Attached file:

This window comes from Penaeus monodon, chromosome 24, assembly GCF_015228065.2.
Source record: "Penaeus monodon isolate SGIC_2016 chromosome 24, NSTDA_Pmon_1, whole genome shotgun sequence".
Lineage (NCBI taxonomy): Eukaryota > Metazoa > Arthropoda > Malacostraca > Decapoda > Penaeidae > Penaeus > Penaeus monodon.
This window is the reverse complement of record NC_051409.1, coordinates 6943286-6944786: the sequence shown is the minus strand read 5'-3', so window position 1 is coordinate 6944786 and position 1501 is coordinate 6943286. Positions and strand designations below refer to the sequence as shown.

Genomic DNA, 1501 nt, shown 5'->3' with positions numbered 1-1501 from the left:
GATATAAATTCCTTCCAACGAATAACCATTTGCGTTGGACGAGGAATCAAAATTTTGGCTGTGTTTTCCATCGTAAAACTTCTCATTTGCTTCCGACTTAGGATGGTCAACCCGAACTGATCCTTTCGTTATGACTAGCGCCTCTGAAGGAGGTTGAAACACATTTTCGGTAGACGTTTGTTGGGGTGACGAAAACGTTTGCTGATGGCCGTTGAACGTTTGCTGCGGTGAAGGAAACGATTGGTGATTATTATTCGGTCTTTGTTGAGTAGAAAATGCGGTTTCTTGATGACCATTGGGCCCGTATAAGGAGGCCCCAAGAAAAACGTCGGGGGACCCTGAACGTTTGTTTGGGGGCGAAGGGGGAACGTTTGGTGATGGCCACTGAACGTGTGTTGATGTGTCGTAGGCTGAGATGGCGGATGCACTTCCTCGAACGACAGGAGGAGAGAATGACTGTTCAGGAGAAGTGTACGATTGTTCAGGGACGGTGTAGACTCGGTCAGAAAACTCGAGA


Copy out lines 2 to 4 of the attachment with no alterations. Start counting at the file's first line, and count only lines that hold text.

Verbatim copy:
Source record: "Penaeus monodon isolate SGIC_2016 chromosome 24, NSTDA_Pmon_1, whole genome shotgun sequence".
Lineage (NCBI taxonomy): Eukaryota > Metazoa > Arthropoda > Malacostraca > Decapoda > Penaeidae > Penaeus > Penaeus monodon.
This window is the reverse complement of record NC_051409.1, coordinates 6943286-6944786: the sequence shown is the minus strand read 5'-3', so window position 1 is coordinate 6944786 and position 1501 is coordinate 6943286. Positions and strand designations below refer to the sequence as shown.